A photo shot with an 1:1.8 lens contains the following exif data:

ApertureValue: 1695994/1000000  
MaxApertureValue: 16/10

How is this possible? Both values are <1.8.


1 Answer 1


You are confused because ApertureValue and MaxApertureValue are APEX values, not f-stops.

An f-number of 1.8 is equivalent to an APEX aperture value of about 1.695994. (The formula is \$\mathrm{A_v} = \log_2{\mathrm{A}^2},\$ where \$\mathrm{A_v}\$ is ApertureValue and \$\mathrm{A}\$ is f-number. See the Wikipedia APEX system page for a full explanation.)

Some Exif readers (like ExifTool) convert these to f-stops for the user, but others do not.

  • 1
    \$\begingroup\$ Woah! I can't believe I didn't realize that. That's crazy but indeed seems to be correct. See EXIF standard here. \$\endgroup\$
    – mattdm
    Mar 12, 2015 at 18:52
  • \$\begingroup\$ According to the ExifTool docs, FNumber and ExposureTime correspond to the values we're used to working with, and ApertureValue and ShutterSpeedValue are the APEX values. \$\endgroup\$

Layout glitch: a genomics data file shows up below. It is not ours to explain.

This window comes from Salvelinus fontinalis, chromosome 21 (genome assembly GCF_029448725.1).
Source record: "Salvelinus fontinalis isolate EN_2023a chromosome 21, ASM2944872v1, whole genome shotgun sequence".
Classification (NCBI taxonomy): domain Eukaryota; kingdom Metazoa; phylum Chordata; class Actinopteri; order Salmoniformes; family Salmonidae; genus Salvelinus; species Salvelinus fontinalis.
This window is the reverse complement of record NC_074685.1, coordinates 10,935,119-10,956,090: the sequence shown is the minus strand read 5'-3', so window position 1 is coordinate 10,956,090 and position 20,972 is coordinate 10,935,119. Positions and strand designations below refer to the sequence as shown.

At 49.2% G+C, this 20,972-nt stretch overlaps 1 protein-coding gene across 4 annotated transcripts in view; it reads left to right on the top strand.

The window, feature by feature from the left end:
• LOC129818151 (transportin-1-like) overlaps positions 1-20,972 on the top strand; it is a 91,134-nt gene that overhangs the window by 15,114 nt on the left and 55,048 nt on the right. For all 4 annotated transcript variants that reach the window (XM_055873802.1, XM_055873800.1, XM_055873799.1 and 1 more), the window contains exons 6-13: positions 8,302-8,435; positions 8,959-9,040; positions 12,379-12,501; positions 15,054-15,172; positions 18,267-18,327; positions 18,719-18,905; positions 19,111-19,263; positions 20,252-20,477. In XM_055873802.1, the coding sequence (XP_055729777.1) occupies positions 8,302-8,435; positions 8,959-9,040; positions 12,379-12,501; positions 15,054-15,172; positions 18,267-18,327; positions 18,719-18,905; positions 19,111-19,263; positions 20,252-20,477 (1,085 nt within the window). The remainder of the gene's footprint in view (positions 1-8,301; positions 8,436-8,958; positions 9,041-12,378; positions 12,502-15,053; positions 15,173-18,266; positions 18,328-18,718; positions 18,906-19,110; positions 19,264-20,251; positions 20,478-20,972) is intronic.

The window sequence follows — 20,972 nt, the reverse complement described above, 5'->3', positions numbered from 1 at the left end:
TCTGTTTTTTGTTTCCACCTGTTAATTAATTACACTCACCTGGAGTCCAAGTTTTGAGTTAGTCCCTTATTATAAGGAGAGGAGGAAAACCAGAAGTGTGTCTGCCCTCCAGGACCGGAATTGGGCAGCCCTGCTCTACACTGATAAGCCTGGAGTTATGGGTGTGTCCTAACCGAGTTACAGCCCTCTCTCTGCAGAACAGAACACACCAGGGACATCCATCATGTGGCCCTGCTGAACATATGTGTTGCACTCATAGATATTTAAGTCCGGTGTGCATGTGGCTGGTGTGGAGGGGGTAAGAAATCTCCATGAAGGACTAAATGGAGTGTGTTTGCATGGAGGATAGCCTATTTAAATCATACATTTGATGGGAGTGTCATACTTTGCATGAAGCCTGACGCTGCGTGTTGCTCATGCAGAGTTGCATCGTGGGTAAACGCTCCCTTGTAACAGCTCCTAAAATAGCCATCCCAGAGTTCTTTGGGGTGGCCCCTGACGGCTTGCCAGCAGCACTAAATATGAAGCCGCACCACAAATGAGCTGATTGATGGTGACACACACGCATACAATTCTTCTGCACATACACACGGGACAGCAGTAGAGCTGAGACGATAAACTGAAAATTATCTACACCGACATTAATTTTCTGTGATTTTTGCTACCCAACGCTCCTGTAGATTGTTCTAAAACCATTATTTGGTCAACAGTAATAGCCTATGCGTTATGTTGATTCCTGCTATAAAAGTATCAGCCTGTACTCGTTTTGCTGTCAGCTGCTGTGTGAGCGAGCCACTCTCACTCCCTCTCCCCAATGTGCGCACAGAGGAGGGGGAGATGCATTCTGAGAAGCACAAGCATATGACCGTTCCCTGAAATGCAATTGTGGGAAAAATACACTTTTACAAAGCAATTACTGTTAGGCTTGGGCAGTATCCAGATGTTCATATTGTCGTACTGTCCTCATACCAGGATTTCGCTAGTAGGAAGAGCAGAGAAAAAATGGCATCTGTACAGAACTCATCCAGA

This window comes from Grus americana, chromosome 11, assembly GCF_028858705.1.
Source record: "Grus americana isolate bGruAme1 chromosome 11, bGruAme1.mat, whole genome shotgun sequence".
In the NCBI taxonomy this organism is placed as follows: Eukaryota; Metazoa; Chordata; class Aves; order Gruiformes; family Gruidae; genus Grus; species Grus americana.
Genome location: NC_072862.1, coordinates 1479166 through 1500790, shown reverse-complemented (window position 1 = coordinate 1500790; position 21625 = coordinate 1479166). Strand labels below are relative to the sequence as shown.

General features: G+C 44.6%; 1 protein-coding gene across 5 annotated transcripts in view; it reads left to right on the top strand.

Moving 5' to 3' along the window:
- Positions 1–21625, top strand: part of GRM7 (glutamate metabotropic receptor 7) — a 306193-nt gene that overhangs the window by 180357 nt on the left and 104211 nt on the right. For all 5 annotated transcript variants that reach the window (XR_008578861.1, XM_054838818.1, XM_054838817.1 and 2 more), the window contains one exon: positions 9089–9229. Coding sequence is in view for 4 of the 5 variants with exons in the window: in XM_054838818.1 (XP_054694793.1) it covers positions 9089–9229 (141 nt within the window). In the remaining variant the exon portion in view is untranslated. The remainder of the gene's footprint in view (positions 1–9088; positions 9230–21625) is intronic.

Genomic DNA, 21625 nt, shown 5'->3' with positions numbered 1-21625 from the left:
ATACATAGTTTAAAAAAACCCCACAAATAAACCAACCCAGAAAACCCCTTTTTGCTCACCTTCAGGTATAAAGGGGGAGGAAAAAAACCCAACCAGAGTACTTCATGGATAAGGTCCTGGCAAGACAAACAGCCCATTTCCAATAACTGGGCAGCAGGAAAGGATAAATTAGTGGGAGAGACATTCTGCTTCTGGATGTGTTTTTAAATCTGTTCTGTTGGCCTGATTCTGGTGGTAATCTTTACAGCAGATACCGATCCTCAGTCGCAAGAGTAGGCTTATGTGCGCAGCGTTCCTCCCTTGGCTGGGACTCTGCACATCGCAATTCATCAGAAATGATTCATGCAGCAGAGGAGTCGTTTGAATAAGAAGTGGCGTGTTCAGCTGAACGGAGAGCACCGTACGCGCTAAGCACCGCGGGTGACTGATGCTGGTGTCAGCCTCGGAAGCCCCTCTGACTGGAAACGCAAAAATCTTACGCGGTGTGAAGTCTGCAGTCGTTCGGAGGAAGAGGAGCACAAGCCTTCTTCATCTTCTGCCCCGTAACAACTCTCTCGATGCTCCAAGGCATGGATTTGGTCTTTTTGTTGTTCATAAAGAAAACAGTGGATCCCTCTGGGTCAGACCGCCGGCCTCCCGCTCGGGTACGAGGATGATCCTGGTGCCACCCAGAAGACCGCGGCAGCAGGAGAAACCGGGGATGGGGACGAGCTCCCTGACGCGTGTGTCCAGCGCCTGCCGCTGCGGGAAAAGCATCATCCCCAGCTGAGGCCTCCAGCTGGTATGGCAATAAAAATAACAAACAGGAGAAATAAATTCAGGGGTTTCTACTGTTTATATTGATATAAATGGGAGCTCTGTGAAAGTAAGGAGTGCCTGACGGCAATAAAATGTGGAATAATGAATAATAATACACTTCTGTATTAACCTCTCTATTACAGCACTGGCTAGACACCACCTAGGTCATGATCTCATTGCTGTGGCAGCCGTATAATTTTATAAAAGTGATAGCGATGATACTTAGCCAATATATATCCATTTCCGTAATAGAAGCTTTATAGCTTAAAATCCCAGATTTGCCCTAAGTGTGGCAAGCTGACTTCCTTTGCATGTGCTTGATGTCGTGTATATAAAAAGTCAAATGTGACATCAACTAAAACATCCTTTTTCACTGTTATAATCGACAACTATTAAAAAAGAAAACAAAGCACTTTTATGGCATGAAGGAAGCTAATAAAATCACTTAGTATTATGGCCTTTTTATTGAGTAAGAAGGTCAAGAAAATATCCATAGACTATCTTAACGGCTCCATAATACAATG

– mattdm
    Mar 12, 2015 at 19:00
  • \$\begingroup\$ FWIW, my Pentax camera doesn't seem to set the APEX tags at all. My Nexus phone does, however. Both ExifTool and Exiv2 convert ApertueValue to f/number for display (in this case, f/2.4), but if I look at the raw values, Fnumber is set to 240/100 and ApertureValue to 252/100 — the corresponding APEX value. Hmmm. I'm not sure if these tools are making it more or less confusing by converting. \$\endgroup\$
    – mattdm
    Mar 12, 2015 at 19:10
  • \$\begingroup\$ How the heck did this system survive long enough to appear in digital cameras? Do we blame the Germans since DIN is theirs? \$\endgroup\$
    – davolfman
    Apr 1 at 17:34

Your Answer

By clicking “Post Your Answer”, you agree to our terms of service and acknowledge you have read our privacy policy.

Not the answer you're looking for? Browse other questions tagged or ask your own question.